All of us on this earth desire happiness and many of us go through great efforts to achieve that goal. Some look for happiness in material things, but are often disappointed because of the transitory nature of the material world. Others look to religion and spirituality for happiness, but too often their attempts fail because of the difficulties of most such paths and the lack of perseverance and discipline on part of the seekers.
It has been found that the energy that lies dormant in us, once awakened, can lead to eternal bliss and happiness. However, rigorous practice can be daunting for most of us, and as a result, most seekers using such methods fail to achieve the bliss and happiness they deserve. An example will be some one without patience would want to practice to the extreme in order to attain (satori) or sudden awareness, which is the key concept of Zen.
There are two type of processes that one can obtain awakening in Zen Buddhism. There is the sudden and gradual awakening. Sudden awakening is the type of awakening ordinary people directly access their source of wisdom and compassion within and to awaken by recognizing the true nature of one’s own mind. The approach is one of utilizing ones own inborn awareness in an atmosphere of wise guidance and compassionate support. Meanwhile the sudden awakening is a none traditional Buddhist tradition. It is spontaneous, lively and thoroughly modern while at the same time possessing a rich treasure of ancient tradition, lineage and wisdom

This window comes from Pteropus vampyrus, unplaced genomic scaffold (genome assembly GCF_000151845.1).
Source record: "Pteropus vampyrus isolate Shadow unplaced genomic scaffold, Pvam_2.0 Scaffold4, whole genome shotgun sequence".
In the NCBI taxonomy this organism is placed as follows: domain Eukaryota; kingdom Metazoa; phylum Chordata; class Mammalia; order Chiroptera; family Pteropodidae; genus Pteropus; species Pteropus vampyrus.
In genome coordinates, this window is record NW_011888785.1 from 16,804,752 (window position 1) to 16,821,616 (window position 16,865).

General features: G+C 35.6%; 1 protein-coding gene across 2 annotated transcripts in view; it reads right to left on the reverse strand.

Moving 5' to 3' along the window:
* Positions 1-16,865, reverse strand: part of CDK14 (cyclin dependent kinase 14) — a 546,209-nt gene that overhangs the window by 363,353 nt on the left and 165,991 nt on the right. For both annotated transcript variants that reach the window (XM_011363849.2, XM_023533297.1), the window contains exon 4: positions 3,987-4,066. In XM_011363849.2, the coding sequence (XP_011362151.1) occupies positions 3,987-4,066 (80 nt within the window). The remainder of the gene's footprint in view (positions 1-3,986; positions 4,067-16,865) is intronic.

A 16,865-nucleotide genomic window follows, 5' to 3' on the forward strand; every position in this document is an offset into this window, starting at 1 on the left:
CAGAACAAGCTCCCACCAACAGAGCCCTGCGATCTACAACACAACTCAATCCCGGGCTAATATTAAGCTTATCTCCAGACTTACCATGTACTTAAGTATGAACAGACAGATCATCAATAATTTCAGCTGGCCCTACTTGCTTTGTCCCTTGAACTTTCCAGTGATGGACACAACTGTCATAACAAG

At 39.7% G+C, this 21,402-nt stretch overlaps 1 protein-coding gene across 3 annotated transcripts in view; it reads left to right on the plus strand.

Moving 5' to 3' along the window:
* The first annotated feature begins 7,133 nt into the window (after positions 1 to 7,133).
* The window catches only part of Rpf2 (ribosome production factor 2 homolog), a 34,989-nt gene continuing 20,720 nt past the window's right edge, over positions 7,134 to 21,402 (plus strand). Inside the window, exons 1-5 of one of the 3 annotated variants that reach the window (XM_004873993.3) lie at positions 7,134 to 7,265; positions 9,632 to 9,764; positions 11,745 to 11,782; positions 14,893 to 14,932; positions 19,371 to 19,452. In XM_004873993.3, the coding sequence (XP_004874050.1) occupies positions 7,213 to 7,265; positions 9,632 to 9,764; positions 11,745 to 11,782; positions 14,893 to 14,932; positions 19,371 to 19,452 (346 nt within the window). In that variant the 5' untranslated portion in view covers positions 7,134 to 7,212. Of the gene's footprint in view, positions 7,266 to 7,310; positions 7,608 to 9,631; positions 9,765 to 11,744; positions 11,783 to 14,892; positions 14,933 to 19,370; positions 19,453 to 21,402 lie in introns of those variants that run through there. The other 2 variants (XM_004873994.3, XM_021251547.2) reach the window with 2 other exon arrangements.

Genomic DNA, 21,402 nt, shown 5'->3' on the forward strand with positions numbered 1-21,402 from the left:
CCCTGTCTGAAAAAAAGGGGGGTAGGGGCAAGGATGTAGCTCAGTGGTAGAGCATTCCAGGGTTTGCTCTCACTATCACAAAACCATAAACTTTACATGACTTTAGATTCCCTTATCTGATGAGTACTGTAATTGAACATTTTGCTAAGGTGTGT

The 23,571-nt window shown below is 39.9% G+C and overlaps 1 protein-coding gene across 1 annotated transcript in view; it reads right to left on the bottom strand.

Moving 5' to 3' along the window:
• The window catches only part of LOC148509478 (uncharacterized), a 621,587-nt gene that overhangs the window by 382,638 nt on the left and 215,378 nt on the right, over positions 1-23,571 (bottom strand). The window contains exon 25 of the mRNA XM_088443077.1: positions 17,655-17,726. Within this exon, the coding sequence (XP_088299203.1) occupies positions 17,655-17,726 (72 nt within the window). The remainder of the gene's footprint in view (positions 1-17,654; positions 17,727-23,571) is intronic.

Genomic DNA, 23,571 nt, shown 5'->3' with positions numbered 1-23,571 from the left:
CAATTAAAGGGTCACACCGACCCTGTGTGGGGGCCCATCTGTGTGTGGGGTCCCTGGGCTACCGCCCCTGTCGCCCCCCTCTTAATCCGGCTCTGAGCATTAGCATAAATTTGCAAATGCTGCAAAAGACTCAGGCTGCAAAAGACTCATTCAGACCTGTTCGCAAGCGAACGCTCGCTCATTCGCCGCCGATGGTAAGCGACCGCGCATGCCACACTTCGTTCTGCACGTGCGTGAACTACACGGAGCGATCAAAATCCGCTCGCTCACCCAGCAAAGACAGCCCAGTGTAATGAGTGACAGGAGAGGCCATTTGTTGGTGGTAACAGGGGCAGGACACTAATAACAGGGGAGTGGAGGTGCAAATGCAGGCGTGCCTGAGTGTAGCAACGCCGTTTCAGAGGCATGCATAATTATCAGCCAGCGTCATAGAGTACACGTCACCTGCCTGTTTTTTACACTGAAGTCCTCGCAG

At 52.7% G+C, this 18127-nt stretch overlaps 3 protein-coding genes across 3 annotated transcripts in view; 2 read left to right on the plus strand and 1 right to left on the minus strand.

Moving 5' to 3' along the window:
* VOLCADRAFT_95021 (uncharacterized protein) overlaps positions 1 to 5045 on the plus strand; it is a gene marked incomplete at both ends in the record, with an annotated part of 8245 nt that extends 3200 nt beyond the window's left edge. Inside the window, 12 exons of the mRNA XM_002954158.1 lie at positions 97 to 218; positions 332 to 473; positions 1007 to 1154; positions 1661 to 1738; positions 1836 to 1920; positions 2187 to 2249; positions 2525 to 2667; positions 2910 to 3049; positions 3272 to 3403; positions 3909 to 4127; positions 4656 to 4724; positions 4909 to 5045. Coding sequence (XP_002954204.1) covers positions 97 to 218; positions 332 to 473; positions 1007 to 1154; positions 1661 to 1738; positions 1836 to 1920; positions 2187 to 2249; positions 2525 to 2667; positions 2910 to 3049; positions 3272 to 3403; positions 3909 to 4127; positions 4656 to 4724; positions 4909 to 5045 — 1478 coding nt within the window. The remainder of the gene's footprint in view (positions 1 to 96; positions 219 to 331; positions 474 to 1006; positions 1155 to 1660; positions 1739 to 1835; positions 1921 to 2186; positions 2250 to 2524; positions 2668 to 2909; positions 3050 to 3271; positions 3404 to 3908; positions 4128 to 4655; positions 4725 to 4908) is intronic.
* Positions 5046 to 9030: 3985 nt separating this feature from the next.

Hui-neng the famous sixth patriarch of the cha’n an illiterate monk who came from outside of the rigid hierarchical structure of gradual meditation practices, achieves the instantaneous awareness of the oneness of all reality. Nevertheless, he inherited the religious authority of the fifth patriarch. The head of the Buddhist order in china. The most famous incident in Hui-neng’s story concerns a dharma contest...